Later, after all the poo was gone, my husband and I had a talk. We have the same talk over and over. We've been married over four years and we have definitely become a married couple. We just live. Which is a problem because I am a person who thrives on spontaneity and romance, passion and tingly feelings. We wake, eat, dress, drop our boy at pre-school, and go class. I am a grad student and he is pursuing a second bachelors. In the course of our day I work in an organizational office, do research for a professor and attempt to get school work done. He goes to class and works out. He is an amateur athlete/personal trainer. In the evening, if neither of us are at meetings, we manage dinner, playing with our boy, and homework. Then we sleep and start again. I think I'll meditate my woes away. Reading over this I feel silly complaining. He's a good husband.

Defining Blackness through Music

Sunday, February 1, 2009

It's finally the best time of year:Black History Month time!!!!

And maybe no one is more excited than myself. Yes we have our black president, but this does not erase injustices our people have overcome and stereotypes we have to disprove each day just to get a fair shot at a decent life in this country.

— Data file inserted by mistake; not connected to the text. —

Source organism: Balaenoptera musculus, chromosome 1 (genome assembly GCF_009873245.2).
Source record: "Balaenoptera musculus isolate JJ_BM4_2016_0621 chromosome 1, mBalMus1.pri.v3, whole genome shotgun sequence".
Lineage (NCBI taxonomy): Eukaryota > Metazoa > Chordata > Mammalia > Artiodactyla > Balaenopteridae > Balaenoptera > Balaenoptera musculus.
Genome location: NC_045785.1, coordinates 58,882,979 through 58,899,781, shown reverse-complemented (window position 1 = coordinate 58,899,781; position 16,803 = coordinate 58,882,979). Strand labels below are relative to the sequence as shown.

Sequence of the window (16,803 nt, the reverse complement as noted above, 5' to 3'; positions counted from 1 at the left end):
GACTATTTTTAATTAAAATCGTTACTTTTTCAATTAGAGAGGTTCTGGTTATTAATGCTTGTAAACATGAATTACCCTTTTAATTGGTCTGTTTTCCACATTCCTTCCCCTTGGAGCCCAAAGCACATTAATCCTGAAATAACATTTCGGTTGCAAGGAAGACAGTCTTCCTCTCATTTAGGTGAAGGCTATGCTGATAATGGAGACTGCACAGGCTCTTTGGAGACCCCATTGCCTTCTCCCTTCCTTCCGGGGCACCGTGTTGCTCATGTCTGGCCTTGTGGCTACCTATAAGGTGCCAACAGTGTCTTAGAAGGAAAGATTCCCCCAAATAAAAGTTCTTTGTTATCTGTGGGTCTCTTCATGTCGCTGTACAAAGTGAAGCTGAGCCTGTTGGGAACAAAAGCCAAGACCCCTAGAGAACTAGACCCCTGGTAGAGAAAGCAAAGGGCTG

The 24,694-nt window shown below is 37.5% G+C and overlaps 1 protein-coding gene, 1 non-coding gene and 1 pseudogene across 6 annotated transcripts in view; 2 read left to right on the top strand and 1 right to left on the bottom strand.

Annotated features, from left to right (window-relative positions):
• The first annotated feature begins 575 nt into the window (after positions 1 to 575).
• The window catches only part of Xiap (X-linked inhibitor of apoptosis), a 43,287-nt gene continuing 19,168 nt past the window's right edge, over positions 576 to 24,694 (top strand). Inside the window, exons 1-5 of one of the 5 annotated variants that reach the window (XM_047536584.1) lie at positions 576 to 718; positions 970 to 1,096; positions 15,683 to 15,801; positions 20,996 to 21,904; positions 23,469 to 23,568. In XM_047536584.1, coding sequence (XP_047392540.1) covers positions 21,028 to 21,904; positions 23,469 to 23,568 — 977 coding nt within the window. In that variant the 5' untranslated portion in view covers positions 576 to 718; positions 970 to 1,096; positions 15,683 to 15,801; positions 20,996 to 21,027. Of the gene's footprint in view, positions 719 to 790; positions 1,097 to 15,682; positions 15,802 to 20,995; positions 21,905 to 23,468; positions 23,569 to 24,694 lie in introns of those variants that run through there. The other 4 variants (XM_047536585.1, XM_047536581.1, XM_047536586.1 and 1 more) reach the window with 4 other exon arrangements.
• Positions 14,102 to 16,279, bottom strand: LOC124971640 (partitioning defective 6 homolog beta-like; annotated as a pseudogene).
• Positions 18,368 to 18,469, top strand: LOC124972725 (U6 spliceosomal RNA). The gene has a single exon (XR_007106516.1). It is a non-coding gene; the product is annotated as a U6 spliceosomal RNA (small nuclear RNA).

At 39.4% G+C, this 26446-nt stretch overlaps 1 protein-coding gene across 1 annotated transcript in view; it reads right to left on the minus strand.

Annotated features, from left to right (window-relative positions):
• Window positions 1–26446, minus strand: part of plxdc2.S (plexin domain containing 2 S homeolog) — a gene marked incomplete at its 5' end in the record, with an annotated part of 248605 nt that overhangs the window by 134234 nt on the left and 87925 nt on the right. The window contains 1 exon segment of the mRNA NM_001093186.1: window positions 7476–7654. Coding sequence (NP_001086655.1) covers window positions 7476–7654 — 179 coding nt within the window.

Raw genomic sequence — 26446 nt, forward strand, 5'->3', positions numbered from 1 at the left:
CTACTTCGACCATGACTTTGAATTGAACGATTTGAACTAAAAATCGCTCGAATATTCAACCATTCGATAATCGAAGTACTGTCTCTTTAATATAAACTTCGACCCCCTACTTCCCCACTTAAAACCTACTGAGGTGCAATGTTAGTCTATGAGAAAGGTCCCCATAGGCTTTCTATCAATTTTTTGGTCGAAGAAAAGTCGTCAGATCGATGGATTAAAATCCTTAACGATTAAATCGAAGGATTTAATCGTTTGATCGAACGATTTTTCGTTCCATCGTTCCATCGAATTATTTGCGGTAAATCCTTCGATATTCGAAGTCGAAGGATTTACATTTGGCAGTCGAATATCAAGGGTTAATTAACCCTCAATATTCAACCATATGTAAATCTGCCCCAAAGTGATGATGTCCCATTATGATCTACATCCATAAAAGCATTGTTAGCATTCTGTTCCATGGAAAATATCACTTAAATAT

That being said, I believe our music plays a vital role in defining who we are as a people. How so? It shows off our natural creative genius, at the same time being unafraid to display our passion for being exactly who we are. While I think it quite unfortunate that the majority of popular modern black music betrays us as oversexed, materialistic, alcoholics, I do believe it can once again be our saving grace.

I've challenged myself and member of my website TheCornerAtSIUC to post songs that best define the various aspects of blackness.
My first pick is "Black Gold of the Sun" by Rortary Connection
Righteous Black Chic. Citrus Pink Blogger Theme Design By LawnyDesignz Powered by Blogger